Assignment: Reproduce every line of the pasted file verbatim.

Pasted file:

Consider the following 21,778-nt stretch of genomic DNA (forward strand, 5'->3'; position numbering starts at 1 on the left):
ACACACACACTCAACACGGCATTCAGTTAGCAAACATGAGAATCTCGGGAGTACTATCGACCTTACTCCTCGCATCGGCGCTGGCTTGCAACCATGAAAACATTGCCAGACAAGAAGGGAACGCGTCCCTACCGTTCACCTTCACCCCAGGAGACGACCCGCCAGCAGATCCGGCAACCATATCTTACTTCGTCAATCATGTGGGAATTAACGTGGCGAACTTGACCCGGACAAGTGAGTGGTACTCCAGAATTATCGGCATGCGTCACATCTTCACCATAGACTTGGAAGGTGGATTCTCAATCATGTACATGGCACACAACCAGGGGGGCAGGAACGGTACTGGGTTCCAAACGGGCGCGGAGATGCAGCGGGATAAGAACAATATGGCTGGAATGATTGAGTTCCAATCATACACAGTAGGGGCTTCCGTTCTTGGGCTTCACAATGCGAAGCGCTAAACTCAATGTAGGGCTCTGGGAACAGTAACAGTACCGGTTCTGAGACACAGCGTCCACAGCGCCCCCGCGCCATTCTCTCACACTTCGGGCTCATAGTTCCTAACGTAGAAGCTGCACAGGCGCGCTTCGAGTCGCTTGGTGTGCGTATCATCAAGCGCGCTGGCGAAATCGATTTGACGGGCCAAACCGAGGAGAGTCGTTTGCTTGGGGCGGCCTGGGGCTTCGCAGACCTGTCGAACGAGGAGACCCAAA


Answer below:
Consider the following 21,778-nt stretch of genomic DNA (forward strand, 5'->3'; position numbering starts at 1 on the left):
ACACACACACTCAACACGGCATTCAGTTAGCAAACATGAGAATCTCGGGAGTACTATCGACCTTACTCCTCGCATCGGCGCTGGCTTGCAACCATGAAAACATTGCCAGACAAGAAGGGAACGCGTCCCTACCGTTCACCTTCACCCCAGGAGACGACCCGCCAGCAGATCCGGCAACCATATCTTACTTCGTCAATCATGTGGGAATTAACGTGGCGAACTTGACCCGGACAAGTGAGTGGTACTCCAGAATTATCGGCATGCGTCACATCTTCACCATAGACTTGGAAGGTGGATTCTCAATCATGTACATGGCACACAACCAGGGGGGCAGGAACGGTACTGGGTTCCAAACGGGCGCGGAGATGCAGCGGGATAAGAACAATATGGCTGGAATGATTGAGTTCCAATCATACACAGTAGGGGCTTCCGTTCTTGGGCTTCACAATGCGAAGCGCTAAACTCAATGTAGGGCTCTGGGAACAGTAACAGTACCGGTTCTGAGACACAGCGTCCACAGCGCCCCCGCGCCATTCTCTCACACTTCGGGCTCATAGTTCCTAACGTAGAAGCTGCACAGGCGCGCTTCGAGTCGCTTGGTGTGCGTATCATCAAGCGCGCTGGCGAAATCGATTTGACGGGCCAAACCGAGGAGAGTCGTTTGCTTGGGGCGGCCTGGGGCTTCGCAGACCTGTCGAACGAGGAGACCCAAA